Quickly I found the door was latched shut and no matter how I turned the handle I couldn't open it.  In fact it came off in my hand, trapping me in my bedroom. Knowing that 911 on a cell phone in another country wouldn't do a thing, I used the front door key as a screwdriver, figuring I could trigger the latch once the  mounting screws were off.  I planned to use a pen in my purse to work the latch loose from inside the hole that remained. But a quick crash led me to realize that the handle from the outside had dropped to the marble floor outside and I really was trapped inside.

 It was well after midnight by then, so I cranked open the window and looked to find any signs of security or anyone, soon beginning a quiet call for help so as not to disturb my neighbors. I don't know French but I figured anyone hearing me would understand distress.

 No one was in sight.

My shouts became louder after I saw a car pull into the resort village and drive down the row of villas to stop quite some distance away. By then I'd employed my cellphone's flashlight app, which has a setting that flashes like a police car,  figuring that would get attention.  Finally that and my louder screams for help resulted in the arrival outside my window of  a security man named Etienne, who knew English and had a pass key to enter my villa, climb the stairs and get the door open.

My late night adventure left me very tired this morning - our last full day. But I'll deal with it. We have an 8:30 a.m. departure today for Carccasson, and I'm hoarse from yelling last night.

Here's where we were: If you get Villa 22 check to make sure the bedroom door has been repaired.


Friday, June 1, 2012

blogging from France

The entire processfrom europe leaves .much to be desired.Here they call wi-fi wee-fee and until just a few minutes ago weve been in very rural places where it was unreliable at best.s Yesterday and the day before I filed what I thought were wonderful accounts of my experiecnes in Languedoc, which for marketing purposed theyve dubbed the South of France, But niether of them have showed up and I cant imagine why. So I will try to reproducethem now even tho it means skipping the chance to swim after walking around outdoors all afternon in100 degree heat. I still am not certain about celsius conversation but the thermometr I saw in Narbonne (and otherwise delightful 52,000 person town) read 36 celsius so I figure its' ppetty close. I dont need a thermometer to tel me its really hot. I will catch up with the details in my sty which will run in July, but here's a recap of what was lost in cyberspace.

On Wednesday we were welcomed with freshly picked cherries by Anne, proprietress of Chateau Mougues du Gres in the countryside near Beaucaire, where we began our day (after the cherries) with  a walk around the farm and thecountrysie around it. Its the Costieres de Nime applataion, which was only formed in 1986. Aboutten years prior to that her father in law had planted grenache grape and spaced the widely on a hillside. His wine making colleague questioned his sanity because its a low yie grape and at the time this area was producing quantity, not quality. But now the others have caught up with him and are making lush flav, blending grenache with syrah and a few other varietals.Since terroir is an important concept here, and one reduced to the word microclimtae in America, Anne tookus out into the garrigue, what the countrysideis called here. Driving by it took like nothing more thana lot of scrub bushes punctuated by an occasional live oak tree and lots of shoulder high yellow floers i first mistook for the gorse Id seen in Scotland. But here they smell like honey..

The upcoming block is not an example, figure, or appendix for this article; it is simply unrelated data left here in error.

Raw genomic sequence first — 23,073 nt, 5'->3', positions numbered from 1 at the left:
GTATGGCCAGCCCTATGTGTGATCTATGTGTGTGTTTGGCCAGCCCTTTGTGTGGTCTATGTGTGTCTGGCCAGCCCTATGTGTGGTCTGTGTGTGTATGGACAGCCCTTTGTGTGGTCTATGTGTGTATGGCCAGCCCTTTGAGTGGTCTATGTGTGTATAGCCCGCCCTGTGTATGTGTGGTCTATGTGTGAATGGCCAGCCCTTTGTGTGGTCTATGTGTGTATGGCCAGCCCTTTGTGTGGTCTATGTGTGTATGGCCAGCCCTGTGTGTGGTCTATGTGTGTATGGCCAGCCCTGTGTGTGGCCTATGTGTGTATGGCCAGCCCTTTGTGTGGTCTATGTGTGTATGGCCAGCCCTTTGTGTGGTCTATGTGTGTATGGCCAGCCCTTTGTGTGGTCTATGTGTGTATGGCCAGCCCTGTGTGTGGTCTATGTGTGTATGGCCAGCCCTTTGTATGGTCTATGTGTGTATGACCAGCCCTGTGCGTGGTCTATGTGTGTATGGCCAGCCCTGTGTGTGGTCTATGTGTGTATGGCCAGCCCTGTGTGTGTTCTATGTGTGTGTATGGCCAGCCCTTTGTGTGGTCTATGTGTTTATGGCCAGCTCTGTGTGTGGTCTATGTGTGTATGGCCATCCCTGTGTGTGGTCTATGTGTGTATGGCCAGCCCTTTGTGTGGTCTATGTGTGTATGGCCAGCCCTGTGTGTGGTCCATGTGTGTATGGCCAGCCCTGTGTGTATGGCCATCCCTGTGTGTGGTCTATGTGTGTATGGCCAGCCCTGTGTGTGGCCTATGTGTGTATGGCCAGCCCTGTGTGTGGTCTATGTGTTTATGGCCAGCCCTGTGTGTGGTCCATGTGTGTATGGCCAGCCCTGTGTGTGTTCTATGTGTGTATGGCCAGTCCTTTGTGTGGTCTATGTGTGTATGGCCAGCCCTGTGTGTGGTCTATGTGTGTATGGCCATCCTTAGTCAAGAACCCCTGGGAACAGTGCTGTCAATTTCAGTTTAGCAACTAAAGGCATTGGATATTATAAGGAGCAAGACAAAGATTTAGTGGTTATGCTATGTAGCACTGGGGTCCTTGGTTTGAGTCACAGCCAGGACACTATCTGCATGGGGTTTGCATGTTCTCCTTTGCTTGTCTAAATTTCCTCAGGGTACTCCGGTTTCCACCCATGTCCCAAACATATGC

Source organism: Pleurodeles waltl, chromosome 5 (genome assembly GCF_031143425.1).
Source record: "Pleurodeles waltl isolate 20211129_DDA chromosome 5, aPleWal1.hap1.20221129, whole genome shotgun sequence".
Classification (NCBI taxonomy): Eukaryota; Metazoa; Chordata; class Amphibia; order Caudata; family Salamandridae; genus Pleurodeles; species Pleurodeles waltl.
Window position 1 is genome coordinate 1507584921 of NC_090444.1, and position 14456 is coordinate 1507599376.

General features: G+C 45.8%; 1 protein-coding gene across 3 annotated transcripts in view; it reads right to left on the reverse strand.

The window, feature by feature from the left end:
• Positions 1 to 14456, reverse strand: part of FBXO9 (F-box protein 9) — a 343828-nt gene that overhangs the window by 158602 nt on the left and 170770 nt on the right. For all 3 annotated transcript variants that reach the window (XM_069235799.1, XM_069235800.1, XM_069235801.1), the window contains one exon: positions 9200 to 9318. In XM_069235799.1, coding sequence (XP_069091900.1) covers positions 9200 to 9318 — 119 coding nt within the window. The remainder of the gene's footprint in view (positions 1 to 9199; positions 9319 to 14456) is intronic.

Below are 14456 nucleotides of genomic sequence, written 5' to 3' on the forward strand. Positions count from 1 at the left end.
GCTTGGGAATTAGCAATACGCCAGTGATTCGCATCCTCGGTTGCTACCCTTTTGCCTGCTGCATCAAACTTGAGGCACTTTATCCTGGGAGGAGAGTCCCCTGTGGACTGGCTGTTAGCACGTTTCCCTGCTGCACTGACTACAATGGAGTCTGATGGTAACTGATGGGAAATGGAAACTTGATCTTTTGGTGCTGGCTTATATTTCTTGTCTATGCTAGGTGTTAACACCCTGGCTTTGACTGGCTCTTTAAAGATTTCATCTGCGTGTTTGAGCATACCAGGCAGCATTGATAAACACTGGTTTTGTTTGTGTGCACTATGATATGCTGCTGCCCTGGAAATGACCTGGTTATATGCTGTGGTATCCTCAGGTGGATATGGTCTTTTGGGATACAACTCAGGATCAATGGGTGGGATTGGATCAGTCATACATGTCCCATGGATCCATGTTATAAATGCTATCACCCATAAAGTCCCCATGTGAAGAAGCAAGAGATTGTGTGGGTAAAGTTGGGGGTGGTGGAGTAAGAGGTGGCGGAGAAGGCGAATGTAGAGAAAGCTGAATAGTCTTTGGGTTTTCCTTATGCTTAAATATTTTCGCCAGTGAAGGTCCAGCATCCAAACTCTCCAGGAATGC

After a few minutes we were smelling the wild roses, thyme. rosemary, fennel, and other plants that. "Some think our syrah has tastes of olive," she told us, adding that the family also takes its oloves to a local cooperative from pressing into olive oil. Large stone, that looked to me like smooth river stones, are part of the soil. They collectthe heat by day and keep the soil warm at nihgt, making it possible to grow the grapes found here. The Collard family's farm is mostly in grapes but also has cherries, apricots, peaches and pears, which are tended by others.
I need to take a break and find out how to turn on the air  conditioning in this lovely but very hot placewhere we are staying. Its obvious to me at least that Frecnh nch devices and I dont get along. I cant even get the phone to work so will have to walk the equivalnet of about 5 blocks the reac hassistance at the front desk.  Then I will tryi to catch up and blog further aboutNimes, the Pont du Gard, Narbonne and Fontfroide Abbey. Till then, here are some resoruces: www.mourguesdugres;; and

Here are some wbistes to chec out B  kThe  comprise the garrigue rytao yide yside orful wines fro  sNdeD